There Were Giants in the Earth in Those Days

Time for some legend-tweaking, some myth-interrogating, some eye-poking in the.

But while millions of colonists were accepting of slavery if not relaxed about it, millions of Britons back in the old country really were disgusted by it. And when slaves could choose whom to trust, they trusted Britannia.

So in the end it’s a poke in the eye for America?

“Yup. In the interests of truth,” he says.

Simon Schama, this is. He’s written a new book on – well, what it sounds like.

He’s grateful, he says, for Americans thirst for popular history – a thirst that can make “doorstoppers such as Ron Chernow’s biography of Alexander Hamilton beach reading for the summer”. But there’s a but, and it’s a big one. All these blockbusters (one thinks also of Stephen Ambrose’s boomingly titled The Victors, Band of Brothers and Undaunted Courage) are “very coloured, in my view, by the wish for a pre-lapsarian past; (by the notion that) however much trouble we’ve been in since the civil war, there was once a place where America’s founding fathers were good, wise, strong, heroic, devoted to liberty and all of that”.

And by the wish for ‘the good war’ and for ‘the greatest generation’ and other cuddly items. Wishes of that kind do get in the way of truth. That happens.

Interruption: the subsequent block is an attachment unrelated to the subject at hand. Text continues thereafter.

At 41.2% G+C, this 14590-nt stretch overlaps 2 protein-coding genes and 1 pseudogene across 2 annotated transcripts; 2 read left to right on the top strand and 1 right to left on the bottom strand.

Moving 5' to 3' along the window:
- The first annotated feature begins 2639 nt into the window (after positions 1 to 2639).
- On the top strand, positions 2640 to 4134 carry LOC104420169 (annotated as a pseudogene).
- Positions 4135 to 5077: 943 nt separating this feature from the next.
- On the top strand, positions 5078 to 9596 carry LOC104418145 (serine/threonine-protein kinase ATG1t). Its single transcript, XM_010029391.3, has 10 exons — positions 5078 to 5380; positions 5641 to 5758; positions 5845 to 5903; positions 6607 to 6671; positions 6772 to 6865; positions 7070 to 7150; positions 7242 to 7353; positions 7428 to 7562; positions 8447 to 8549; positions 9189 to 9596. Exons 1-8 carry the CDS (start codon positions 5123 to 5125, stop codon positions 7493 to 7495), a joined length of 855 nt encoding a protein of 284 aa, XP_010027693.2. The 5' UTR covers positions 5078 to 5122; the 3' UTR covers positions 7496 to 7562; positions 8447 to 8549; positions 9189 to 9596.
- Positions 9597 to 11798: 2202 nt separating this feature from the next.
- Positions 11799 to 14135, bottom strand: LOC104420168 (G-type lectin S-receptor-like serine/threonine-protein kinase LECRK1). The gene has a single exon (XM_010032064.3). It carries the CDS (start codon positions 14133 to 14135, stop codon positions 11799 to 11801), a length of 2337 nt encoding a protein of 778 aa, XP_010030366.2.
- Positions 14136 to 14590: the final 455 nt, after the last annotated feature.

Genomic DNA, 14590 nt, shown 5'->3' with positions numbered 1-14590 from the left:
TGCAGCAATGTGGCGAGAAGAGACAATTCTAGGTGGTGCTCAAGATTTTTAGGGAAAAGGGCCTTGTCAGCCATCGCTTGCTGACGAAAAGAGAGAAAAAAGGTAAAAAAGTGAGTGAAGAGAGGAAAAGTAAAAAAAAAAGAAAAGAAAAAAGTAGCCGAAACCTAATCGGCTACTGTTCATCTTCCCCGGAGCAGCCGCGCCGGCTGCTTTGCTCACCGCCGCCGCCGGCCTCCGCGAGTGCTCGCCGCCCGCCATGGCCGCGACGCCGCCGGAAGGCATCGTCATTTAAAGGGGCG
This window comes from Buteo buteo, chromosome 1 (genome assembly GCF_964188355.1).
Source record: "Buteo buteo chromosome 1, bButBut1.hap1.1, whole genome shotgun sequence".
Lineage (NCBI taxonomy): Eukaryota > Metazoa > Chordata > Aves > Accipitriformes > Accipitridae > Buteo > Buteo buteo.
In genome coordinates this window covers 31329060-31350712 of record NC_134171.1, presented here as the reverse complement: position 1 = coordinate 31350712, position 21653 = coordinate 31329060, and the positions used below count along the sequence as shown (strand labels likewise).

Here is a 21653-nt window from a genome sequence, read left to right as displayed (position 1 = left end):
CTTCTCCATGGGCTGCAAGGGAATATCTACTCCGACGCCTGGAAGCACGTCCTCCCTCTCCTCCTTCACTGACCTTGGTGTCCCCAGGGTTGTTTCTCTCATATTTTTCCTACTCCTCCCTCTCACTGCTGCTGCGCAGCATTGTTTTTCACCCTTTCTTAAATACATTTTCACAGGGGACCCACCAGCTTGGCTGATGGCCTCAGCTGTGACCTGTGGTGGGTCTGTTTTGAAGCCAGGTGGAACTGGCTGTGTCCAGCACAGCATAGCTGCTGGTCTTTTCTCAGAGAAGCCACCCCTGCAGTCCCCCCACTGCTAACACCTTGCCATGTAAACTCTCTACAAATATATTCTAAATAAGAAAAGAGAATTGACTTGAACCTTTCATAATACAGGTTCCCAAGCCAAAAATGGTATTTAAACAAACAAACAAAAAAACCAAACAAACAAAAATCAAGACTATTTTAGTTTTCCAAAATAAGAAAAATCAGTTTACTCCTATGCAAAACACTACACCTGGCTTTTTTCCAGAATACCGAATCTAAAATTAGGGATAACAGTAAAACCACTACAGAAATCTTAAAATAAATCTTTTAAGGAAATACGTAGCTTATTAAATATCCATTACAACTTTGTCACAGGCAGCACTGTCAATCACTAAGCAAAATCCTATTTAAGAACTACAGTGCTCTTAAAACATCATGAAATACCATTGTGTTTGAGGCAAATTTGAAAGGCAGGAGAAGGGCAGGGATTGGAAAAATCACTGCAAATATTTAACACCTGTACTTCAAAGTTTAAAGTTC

Wrong sort of history for his esteemed colleagues to be writing, Schama reckons. Go back to Thucydides and the great cock-up theory of how we got to where we are. “It may have been low-key and Macaulay, not Carlisle, but that’s the greatness of the Western historical tradition. It’s not purely celebratory — in fact it began with unflinching self-criticism — so there is some sense of the virtue of party-pooping.”

There is indeed. Unflinching self-criticism is a good deal more likely to get at the truth than wishful thinking about pre-lapsarian pasts is. (Why? Because there is always something to criticise, whereas pre-lapsarian pasts don’t exist. And because wishful thinking distorts perception. That’s why.)

Schama was on Start the Week last week, talking about this book and being amusingly rude about Mel Gibson’s terrible mythic movie ‘The Patriot’ and about the decisiveness of Bush – ‘He’s decisive,’ Schama said acidly, ‘about doing whatever the last person he spoke to recommended.’

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